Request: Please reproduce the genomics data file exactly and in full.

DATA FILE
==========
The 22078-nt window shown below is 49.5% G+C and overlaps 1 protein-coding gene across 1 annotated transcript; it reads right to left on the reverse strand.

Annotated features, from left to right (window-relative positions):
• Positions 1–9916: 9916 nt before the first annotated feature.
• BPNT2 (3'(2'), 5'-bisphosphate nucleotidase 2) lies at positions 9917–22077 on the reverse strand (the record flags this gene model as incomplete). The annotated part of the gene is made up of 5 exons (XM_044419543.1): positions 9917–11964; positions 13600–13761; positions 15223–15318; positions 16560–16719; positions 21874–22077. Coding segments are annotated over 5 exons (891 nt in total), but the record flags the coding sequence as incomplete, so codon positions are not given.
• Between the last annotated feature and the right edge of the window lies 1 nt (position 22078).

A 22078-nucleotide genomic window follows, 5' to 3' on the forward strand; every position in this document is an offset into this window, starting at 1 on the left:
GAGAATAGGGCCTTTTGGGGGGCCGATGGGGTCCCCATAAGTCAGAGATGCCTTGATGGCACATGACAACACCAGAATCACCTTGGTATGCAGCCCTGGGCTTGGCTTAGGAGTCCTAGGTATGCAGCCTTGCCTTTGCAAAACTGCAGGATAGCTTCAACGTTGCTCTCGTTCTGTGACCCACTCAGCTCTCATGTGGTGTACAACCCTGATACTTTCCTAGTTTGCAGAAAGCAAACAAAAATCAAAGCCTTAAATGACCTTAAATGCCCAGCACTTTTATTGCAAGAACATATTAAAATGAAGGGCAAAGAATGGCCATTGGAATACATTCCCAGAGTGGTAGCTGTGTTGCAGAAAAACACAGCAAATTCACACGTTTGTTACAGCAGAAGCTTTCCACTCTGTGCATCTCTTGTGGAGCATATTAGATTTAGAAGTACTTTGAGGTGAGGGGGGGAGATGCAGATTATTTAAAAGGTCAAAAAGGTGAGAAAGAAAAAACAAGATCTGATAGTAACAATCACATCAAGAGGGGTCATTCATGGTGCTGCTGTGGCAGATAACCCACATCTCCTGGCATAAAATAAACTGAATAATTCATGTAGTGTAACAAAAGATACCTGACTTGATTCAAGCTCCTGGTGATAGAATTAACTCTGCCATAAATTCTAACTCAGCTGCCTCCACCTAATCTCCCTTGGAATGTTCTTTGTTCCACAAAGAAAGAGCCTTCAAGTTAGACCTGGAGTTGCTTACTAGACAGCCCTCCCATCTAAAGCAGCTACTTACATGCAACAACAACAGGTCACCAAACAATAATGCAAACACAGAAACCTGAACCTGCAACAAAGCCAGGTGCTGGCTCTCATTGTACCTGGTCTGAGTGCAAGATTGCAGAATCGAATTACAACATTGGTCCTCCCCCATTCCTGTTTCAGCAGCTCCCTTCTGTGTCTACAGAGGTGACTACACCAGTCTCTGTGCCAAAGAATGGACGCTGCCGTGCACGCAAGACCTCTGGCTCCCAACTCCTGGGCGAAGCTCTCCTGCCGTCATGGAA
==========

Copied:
The 22078-nt window shown below is 49.5% G+C and overlaps 1 protein-coding gene across 1 annotated transcript; it reads right to left on the reverse strand.

Annotated features, from left to right (window-relative positions):
• Positions 1–9916: 9916 nt before the first annotated feature.
• BPNT2 (3'(2'), 5'-bisphosphate nucleotidase 2) lies at positions 9917–22077 on the reverse strand (the record flags this gene model as incomplete). The annotated part of the gene is made up of 5 exons (XM_044419543.1): positions 9917–11964; positions 13600–13761; positions 15223–15318; positions 16560–16719; positions 21874–22077. Coding segments are annotated over 5 exons (891 nt in total), but the record flags the coding sequence as incomplete, so codon positions are not given.
• Between the last annotated feature and the right edge of the window lies 1 nt (position 22078).

A 22078-nucleotide genomic window follows, 5' to 3' on the forward strand; every position in this document is an offset into this window, starting at 1 on the left:
GAGAATAGGGCCTTTTGGGGGGCCGATGGGGTCCCCATAAGTCAGAGATGCCTTGATGGCACATGACAACACCAGAATCACCTTGGTATGCAGCCCTGGGCTTGGCTTAGGAGTCCTAGGTATGCAGCCTTGCCTTTGCAAAACTGCAGGATAGCTTCAACGTTGCTCTCGTTCTGTGACCCACTCAGCTCTCATGTGGTGTACAACCCTGATACTTTCCTAGTTTGCAGAAAGCAAACAAAAATCAAAGCCTTAAATGACCTTAAATGCCCAGCACTTTTATTGCAAGAACATATTAAAATGAAGGGCAAAGAATGGCCATTGGAATACATTCCCAGAGTGGTAGCTGTGTTGCAGAAAAACACAGCAAATTCACACGTTTGTTACAGCAGAAGCTTTCCACTCTGTGCATCTCTTGTGGAGCATATTAGATTTAGAAGTACTTTGAGGTGAGGGGGGGAGATGCAGATTATTTAAAAGGTCAAAAAGGTGAGAAAGAAAAAACAAGATCTGATAGTAACAATCACATCAAGAGGGGTCATTCATGGTGCTGCTGTGGCAGATAACCCACATCTCCTGGCATAAAATAAACTGAATAATTCATGTAGTGTAACAAAAGATACCTGACTTGATTCAAGCTCCTGGTGATAGAATTAACTCTGCCATAAATTCTAACTCAGCTGCCTCCACCTAATCTCCCTTGGAATGTTCTTTGTTCCACAAAGAAAGAGCCTTCAAGTTAGACCTGGAGTTGCTTACTAGACAGCCCTCCCATCTAAAGCAGCTACTTACATGCAACAACAACAGGTCACCAAACAATAATGCAAACACAGAAACCTGAACCTGCAACAAAGCCAGGTGCTGGCTCTCATTGTACCTGGTCTGAGTGCAAGATTGCAGAATCGAATTACAACATTGGTCCTCCCCCATTCCTGTTTCAGCAGCTCCCTTCTGTGTCTACAGAGGTGACTACACCAGTCTCTGTGCCAAAGAATGGACGCTGCCGTGCACGCAAGACCTCTGGCTCCCAACTCCTGGGCGAAGCTCTCCTGCCGTCATGGAA